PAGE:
Around the world, more than 1.5 billion people log onto Facebook every month. And, according to the Pew Research Center, about six-in-ten snake people and half of gen-Xers in the U.S. get their political news on the social networking site.
In this election year, what can happen when Facebook skews the news that bubbles up to the top of its "trending" list? At least according to one report, the social network was doing exactly that: demoting articles from some conservative outlets.
- "Traditional media companies have checks and balances to keep us reasonably honest. Some have full-time ombudsmen to call out bias. Nearly all welcome letters to the editor. The names, e-mails, and phone numbers of staff members are easy to find. Most effective is the reporter’s byline. My name is attached to everything I write, so there’s a price to pay when I blunder. But Facebook’s curators have no bylines. The software engineers who created the algorithms are equally anonymous. The entire system is relentlessly opaque, and likely to remain so. The choice is simple — trust Facebook, or not."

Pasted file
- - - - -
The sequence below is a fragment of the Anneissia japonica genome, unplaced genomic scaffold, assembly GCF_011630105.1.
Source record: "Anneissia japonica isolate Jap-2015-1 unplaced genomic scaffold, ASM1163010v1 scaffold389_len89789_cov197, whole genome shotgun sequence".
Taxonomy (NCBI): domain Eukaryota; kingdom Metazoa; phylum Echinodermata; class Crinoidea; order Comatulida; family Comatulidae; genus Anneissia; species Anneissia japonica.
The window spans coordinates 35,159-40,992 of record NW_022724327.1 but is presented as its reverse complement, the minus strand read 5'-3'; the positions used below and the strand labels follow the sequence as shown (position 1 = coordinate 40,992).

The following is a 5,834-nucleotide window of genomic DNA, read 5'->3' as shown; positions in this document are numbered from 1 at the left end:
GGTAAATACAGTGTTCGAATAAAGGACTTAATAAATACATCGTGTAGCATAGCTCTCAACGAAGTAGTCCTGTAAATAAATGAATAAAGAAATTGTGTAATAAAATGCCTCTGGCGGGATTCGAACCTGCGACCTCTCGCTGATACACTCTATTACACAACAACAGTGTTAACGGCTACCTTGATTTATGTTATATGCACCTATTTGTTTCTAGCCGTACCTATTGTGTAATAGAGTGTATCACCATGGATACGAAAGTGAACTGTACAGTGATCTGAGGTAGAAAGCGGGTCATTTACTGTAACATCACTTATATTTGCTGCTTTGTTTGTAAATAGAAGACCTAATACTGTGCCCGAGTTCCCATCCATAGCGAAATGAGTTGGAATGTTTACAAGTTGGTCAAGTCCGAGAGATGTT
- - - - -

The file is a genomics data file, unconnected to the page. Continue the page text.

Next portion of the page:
- "Facebook workers routinely suppressed news stories of interest to conservative readers from the social network’s influential “trending” news section, according to a former journalist who worked on the project. This individual says that workers prevented stories about the right-wing CPAC gathering, Mitt Romney, Rand Paul, and other conservative topics from appearing in the highly-influential section, even though they were organically trending among the site’s users."
- "We have in place strict guidelines for our trending topic reviewers as they audit topics surfaced algorithmically: reviewers are required to accept topics that reflect real world events, and are instructed to disregard junk or duplicate topics, hoaxes, or subjects with insufficient sources. Facebook does not allow or advise our reviewers to systematically discriminate against sources of any ideological origin and we've designed our tools to make that technically not feasible. At the same time, our reviewers' actions are logged and reviewed, and violating our guidelines is a fireable offense."
This segment aired on May 12, 2016.